By Jessica Richmond and Miriam Raftery
Duncan Hunter and James Kimber do battle for Reps and Dems; Libertarian Michael Benoit also in race
June 1, 2014 (San Diego)-- Congressman Duncan D. Hunter(R) will face off against two other opponents, Democrat James Kimber, a Navy veteran and retired Senior Chief Hospital Corpsman/ current neurosurgery physician assistant, as well as Libertarian Michael Benoit, a retired business owner.
Due to the California Top Two Candidates Open Primary Act, the top-two-vote-getters in the California 50th Congressional District will then square-off in an all-out battle in November. This Tuesday’s Primary election represents the opportunity for voters to decide whether to back fiscal austerity on domestic programs and a big military budget with the Republican candidate, the Libertarian candidate who aims to shrink government, or the Democrat, who wants to make healthcare, veterans’ issues and immigration reforms his top priorities.
As a Physician Assistant, Kimber says he dedicated to supporting patients’ well-being and increasing the availability of affordable healthcare. He says the Affordable Healthcare Act isn’t perfect, but invites anyone who believes that the ACA is a net negative to come to his clinic to meet patients who didn’t have healthcare until now. Ultimately he hopes to see a single-payer healthcare system, he has stated.
Congressman Hunter does not support the Affordable Care Act and has repeatedly voted to repeal it. He lists his priorities for healthcare as “ensure access to quality affordable care, promote medical innovation and advancement, and eliminate regulations that stifle growth.”
Benoit believes it is not the government’s responsibility to provide medical care to citizens and would rather leave healthcare to the “private market place and charity.”
Congressman Hunter has been a staunch supporter of “additional reinforced fencing” to secure and protect the Southern California-Mexico border from unauthorized entrance by immigrants, he has also co-sponsored legislation favorable to “E-Verify”- an electronic system that verifies if a potential employee is legally able to work in the United States.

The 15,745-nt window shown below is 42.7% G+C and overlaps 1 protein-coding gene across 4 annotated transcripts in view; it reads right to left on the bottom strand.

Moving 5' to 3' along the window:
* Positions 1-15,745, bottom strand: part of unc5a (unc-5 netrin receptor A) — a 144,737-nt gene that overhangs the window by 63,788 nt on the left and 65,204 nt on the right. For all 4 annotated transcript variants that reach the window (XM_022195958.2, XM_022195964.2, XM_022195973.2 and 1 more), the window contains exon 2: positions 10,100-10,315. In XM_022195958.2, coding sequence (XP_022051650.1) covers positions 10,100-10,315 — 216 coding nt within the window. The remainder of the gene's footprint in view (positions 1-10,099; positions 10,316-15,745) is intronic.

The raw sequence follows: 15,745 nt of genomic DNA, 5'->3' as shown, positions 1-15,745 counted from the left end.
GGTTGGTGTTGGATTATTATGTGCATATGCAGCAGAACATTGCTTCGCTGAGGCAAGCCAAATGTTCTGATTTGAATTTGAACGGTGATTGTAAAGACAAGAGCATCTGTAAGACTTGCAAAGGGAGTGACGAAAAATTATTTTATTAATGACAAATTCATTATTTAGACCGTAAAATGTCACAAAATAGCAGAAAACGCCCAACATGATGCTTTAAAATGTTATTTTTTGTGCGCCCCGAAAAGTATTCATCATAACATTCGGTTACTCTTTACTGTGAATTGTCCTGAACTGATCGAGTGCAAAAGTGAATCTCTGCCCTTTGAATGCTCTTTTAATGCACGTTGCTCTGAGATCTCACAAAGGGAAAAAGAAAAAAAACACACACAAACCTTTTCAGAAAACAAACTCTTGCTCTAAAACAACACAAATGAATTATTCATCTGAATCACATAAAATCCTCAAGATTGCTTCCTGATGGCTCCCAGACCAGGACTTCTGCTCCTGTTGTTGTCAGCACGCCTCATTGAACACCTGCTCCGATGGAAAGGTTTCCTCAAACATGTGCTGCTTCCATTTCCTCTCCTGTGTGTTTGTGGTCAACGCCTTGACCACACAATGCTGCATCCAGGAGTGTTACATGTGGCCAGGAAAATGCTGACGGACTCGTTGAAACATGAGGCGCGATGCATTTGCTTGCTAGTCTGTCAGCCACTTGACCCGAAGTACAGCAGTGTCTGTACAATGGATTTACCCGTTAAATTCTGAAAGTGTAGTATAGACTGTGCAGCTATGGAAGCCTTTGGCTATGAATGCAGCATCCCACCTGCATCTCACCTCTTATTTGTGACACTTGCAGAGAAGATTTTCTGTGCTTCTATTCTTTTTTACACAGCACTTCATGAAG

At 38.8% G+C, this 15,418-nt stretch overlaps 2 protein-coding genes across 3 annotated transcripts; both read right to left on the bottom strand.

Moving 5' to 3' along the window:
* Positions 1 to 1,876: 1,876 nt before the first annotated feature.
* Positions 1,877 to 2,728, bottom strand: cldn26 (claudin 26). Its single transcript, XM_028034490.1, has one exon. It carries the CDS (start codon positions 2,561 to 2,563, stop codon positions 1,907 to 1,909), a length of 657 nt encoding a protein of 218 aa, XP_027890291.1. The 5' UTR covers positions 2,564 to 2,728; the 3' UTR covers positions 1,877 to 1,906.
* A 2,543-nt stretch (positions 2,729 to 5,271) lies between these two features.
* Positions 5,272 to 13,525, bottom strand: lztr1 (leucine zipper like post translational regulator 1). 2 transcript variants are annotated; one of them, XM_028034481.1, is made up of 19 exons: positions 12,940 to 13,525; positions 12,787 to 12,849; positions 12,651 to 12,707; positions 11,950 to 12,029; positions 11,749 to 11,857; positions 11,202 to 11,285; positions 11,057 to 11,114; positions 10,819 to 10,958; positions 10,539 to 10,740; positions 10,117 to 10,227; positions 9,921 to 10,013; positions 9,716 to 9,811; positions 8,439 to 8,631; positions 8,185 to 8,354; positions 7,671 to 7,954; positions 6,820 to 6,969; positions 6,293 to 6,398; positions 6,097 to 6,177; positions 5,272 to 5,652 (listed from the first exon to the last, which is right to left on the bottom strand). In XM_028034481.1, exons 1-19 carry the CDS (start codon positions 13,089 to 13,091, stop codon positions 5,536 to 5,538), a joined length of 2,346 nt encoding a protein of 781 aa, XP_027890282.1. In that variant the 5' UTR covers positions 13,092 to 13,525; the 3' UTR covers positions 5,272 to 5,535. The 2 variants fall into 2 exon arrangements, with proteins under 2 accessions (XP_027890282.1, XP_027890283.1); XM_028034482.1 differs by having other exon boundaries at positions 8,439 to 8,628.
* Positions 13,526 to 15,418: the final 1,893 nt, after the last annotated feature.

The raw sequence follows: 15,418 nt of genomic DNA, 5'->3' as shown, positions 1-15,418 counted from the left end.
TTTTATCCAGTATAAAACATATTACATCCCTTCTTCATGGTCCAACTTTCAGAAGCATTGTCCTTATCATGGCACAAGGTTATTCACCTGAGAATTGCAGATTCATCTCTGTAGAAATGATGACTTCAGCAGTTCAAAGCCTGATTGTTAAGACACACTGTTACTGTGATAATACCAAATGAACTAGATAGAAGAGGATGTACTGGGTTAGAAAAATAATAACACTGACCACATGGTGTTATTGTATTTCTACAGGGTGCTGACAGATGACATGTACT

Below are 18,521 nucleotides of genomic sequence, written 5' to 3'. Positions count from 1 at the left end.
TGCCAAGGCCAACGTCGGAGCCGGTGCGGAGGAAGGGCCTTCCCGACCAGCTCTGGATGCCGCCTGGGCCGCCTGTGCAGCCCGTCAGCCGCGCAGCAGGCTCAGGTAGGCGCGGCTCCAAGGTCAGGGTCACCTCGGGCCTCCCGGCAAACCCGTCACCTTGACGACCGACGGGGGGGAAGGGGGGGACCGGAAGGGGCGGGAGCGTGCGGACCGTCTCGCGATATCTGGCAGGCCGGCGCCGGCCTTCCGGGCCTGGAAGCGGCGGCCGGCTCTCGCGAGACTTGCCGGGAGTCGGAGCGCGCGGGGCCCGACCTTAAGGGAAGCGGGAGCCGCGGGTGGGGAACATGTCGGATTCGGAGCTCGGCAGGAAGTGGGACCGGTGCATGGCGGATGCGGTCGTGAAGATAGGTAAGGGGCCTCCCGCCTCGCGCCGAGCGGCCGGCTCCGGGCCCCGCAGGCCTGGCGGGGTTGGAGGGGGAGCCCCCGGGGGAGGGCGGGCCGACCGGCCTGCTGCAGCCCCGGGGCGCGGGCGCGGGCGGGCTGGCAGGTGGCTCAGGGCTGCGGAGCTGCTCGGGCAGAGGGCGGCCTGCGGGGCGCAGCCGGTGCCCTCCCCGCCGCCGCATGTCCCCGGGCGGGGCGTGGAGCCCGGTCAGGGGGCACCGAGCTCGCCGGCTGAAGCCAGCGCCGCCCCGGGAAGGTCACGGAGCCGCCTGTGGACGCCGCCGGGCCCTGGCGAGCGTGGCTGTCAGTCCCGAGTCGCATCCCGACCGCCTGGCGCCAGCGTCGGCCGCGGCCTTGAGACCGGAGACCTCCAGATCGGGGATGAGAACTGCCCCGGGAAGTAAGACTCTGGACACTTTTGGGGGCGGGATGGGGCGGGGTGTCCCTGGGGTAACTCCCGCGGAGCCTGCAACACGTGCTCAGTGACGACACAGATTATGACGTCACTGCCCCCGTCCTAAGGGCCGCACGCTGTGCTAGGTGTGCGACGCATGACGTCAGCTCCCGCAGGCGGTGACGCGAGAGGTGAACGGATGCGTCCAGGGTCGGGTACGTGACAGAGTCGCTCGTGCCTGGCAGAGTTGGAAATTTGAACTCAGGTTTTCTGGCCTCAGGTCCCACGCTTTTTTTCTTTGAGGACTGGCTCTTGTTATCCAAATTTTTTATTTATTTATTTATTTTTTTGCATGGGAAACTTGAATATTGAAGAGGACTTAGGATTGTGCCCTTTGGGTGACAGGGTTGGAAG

Kimber supports “comprehensive immigration reform” and believes that the path to becoming a Permanent Legal Resident should be streamlined.
While Benoit satirically compares the U.S.-Mexico to the Berlin Wall,; he advises the U.S. to “stop supporting a corrupt Mexican government” and to “allow for more work visas.”
Hunter ired Middle Eastern immigrants locally last December, when he told 10 News, “In the Middle Eastern culture, it is looked upon with very high regard to get the best deal possible, no matter what it takes. That includes lying.” Ben Kalasho, president of the San Diego –East County Chaldean American Chamber of Commerce, said the remark was offensive to Hunter’s many Middle Eastern constituents.
Jobs & the Economy
The incumbent Congressman Hunter keeps his strictly economic recovery ideals in-line with the Republican lingo. He claims “we must streamline federal rulemaking procedures, reduce the tax and regulatory burden on businesses, provide certainty, allow businesses to thrive, expand and hire once again.”
This view sounds quite similar to Benoit’s view that in order to “free up the energy of the creative American people” the government ought to stop trying to tax and spend their way out of this economic recession.